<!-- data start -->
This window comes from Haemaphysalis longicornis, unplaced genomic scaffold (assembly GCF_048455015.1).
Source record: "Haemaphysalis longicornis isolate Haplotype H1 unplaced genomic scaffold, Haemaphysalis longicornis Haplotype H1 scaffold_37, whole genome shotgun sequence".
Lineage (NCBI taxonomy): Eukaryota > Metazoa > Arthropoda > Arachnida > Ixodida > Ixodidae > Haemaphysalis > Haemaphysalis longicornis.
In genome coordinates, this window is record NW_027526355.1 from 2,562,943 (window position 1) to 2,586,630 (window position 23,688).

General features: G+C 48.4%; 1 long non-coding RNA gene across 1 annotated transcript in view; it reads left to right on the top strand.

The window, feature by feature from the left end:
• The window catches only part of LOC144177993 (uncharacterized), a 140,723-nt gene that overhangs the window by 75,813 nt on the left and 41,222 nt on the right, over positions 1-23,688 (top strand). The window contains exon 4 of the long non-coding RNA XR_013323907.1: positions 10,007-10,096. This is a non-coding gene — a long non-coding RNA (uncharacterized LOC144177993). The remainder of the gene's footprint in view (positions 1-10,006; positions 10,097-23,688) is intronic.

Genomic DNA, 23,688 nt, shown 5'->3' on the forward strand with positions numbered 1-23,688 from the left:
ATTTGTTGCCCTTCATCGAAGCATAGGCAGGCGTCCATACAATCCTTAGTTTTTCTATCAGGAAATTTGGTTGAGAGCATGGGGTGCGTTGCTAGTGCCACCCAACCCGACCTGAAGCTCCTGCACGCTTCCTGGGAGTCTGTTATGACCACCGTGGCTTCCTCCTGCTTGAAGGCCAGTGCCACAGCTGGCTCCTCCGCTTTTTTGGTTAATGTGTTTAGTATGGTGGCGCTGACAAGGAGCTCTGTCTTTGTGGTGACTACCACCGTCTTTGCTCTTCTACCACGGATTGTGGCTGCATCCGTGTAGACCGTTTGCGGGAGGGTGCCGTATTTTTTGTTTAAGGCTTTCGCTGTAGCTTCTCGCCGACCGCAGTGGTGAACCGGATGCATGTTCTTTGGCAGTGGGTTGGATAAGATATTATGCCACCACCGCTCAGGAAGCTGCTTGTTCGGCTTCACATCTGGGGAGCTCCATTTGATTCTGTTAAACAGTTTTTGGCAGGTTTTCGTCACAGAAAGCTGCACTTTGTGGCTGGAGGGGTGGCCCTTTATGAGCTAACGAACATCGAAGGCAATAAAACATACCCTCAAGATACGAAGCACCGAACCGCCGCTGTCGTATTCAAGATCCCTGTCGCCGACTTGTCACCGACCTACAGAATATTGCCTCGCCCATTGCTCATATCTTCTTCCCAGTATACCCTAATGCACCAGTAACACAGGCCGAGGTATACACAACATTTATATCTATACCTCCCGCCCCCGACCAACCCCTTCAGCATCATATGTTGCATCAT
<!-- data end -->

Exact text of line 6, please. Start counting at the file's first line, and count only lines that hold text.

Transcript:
The window, feature by feature from the left end: